Rave is dead, long live rave?

In defence of party culture...

Snubbing the millennial generation and their diluted partying ways has been building for a while now, this weekend it came to a head with George Hull’s comments that he’s closing down Bloc Festival, because he can’t stand the “precious and unimaginative bunch of wimpy pseudo-hedonists at a carefully designed ‘safe space’”. Beyond Hull’s article, there’s also Suzanne Moore’s ‘Twenty Things to do in your 20s’ listicle nightmare, which is a run through of what the baby-booming gen really think of those growing up in 2016. In other genres, BBC 6 Music’s Stuart McConie moaned last year that there’ll never be another working class band like the Smiths. But who can judge against their own set of standards and musical tastes? Is it a competition over whose generational 'time' defines culture? And what are young people doing now in this different environment?

Nostalgia and Now

Nostalgia comes around all too quickly, as Frank Tope, Senior Director of A&R at Universal Music Publishing, DJ and promoter commented “…moaning about the good old days started about six weeks after Shoom opened”. It’s easy to look back to the glory days of mods, punks and ravers. They were the real rebellious ones, weren’t they? Worth noting too that Moore, Maconie and Hull are writing for the Guardian, New Statesman and Spectator respectively ­– enviable journalistic jobs that young people can only dream of through blood, sweat and unpaid internships. When looking back through our own filtered nostalgia, of course we only see the death and relevance of our own beloved genres.

Maybe switching to a reading list of SB:TV or Mushpit would help them find their party people? Founded in 2006 by Jamal Edwards, SB:TV is now one of the leading online youth broadcasters that promotes a new music scene. Meanwhile Mushpit, founded in 2011, has been described as "J-17 meets Private Eye". They take youth culture as a benchmark for satire and throw some epic parties along the way. Both of these spaces talk to their audience on a level they understand, supporting new talent.

So, out of a negative view point comes a beautiful amount of defence and celebration of burgeoning youth culture, from old and young commentators alike.

London's Late Night Problem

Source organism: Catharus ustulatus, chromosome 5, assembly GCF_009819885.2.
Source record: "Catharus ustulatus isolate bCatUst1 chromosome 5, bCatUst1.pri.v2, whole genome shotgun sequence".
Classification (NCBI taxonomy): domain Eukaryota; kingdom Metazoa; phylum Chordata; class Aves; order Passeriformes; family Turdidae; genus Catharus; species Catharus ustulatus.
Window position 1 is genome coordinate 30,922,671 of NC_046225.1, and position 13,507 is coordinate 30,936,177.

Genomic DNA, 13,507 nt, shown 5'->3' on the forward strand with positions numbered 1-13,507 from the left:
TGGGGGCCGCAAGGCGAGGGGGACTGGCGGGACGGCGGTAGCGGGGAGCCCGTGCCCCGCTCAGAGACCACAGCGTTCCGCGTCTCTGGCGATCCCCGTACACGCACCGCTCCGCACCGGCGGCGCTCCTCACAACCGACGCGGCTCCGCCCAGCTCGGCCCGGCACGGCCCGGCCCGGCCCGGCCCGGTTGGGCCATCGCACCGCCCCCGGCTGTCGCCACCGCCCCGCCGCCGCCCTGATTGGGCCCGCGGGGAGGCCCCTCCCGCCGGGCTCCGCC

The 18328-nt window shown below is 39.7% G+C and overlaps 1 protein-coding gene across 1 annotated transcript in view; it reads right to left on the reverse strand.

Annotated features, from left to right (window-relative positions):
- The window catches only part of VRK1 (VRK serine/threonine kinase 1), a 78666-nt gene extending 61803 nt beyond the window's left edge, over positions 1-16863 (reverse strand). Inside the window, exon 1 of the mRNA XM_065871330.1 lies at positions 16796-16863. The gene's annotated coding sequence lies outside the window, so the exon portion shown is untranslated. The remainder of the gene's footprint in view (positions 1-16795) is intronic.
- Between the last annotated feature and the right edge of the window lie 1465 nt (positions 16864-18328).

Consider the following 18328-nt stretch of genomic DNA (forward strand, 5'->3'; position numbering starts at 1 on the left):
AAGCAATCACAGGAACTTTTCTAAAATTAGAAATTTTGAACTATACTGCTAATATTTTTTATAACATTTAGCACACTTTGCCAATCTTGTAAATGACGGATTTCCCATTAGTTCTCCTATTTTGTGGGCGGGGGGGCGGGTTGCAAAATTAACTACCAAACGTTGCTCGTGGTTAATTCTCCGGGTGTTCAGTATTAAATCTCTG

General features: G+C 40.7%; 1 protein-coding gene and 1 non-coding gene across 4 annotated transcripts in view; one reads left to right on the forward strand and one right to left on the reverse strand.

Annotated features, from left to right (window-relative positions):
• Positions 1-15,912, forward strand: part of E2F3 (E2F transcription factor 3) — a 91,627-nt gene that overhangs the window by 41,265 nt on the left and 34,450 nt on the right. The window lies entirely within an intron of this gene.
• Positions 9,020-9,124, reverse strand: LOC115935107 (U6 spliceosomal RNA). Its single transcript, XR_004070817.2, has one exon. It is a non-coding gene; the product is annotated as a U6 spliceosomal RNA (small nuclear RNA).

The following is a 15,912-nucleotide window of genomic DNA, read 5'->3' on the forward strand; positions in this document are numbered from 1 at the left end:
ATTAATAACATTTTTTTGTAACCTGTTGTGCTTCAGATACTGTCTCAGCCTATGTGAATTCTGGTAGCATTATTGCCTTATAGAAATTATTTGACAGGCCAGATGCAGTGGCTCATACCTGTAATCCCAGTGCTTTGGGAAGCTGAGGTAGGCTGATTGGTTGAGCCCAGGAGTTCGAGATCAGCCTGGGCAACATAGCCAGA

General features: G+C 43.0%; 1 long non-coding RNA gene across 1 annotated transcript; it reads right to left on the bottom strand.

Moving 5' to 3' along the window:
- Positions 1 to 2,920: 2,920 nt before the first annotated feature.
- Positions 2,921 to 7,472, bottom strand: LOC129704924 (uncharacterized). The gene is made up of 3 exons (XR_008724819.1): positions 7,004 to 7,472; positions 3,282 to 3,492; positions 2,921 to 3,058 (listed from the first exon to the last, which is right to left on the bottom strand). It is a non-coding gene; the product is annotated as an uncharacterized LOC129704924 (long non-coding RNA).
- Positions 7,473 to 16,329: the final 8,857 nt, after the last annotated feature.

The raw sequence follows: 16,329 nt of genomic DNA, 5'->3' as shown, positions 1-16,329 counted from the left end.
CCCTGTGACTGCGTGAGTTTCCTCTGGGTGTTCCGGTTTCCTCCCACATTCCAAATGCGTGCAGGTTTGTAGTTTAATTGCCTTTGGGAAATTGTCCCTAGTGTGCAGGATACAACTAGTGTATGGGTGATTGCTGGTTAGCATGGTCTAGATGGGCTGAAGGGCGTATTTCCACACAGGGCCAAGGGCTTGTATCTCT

It’s easy to moan about London when there are threats from local councils stopping late licensing and noise complaints threatening clubs that have been there longer than any luxury flat. Clubs that have closed include, Madame Jojos, Herbal and Cable, whilst South East London joints like Canavan’s Peckham Pool Club and Bussey Building have to fight to stay open.

But there’s still hope...

On the positive side, there’s a lot of young promoters who are adapting to how nightlife in London has changed. They appreciate the wealth of heritage the capital has to offer, and are focussed on reimagining this for the club goer of 2016.

Through young promoters like Bradley Zero, who hails from Peckham via Leeds, there’s an exciting blending of environment, promotion and music emerging. Having started the Rhythm Section radio in 2009, a night at Canavan’s and programming Boiler Room followed. The most important element that shines through is a huge love of music and collaboration. Smaller promoters like Studio 89 (who started in the basement of an exotic takeaway in the heart of Cardiff) also bridge the gap between disco, UK garage and their creative community. Their intimate parties focus on music and good times. Then there’s Joy Fantastic, started by Young & Laced’s Harrison Holt, which has a cult following. They take disco legends and make the night really personal and audience-focussed event through their props and promotion. As James Benenson, of Urban Nerds and Found Festival says: "Granted, the rave environment and attitudes towards hedonism have changed since the heyday of the early 90s. But bear in mind the first wave of rave was a reactionary response to a long abandoned, disenfranchised British youth population looking for an outlet. So, isn’t today’s incarnation of rave testament to the success of the goals they set out to achieve? The new generation of ravers are empowered and in control, with more on offer in the nighttime / festival landscape than ever before."

...and it's Shutdown

So, terming young people as ‘homogenous’ ‘hipster’ and ‘generic’ is a position that is rooted in politics and short-sightedness, considering the events of 2011. That year, students went out to the streets to protest, blaring Dizzee Rascal out of the speakers and believing change could happen. Instead, austerity was implemented. So, it shouldn’t be surprising that a generation who have been priced out of housing, education and culture are more cautious about money and going out – and that their music of choice to rally their political mindset is hip-hop and grime.

Want to know what the ‘kids’ are doing – they’re hosting parties in Peckham, setting up spots like DIY Space For London, protesting with Sisters Uncut and, according to Quartz Magazine, keeping electronic music alive. Take a moment to look at the re-rise of Stormzy, Giggs, JME, Novelist and the rest of the grime scene. Skepta’s gig at Holywell Lane Car Park last May was shutdown by police, with a 1000 strong crowd packed in. No early-bird tickets here. Instead, he put out the details on Instagram, turned up and shutdown. It’s a new way of doing things – and there’s more than enough spirit to keep the musical culture, largely inspired by the rave scene, going.

For more insight into today's youth culture, watch out for our 7-part documentary series, Young Blood, coming April 2016. Watch the teaser here.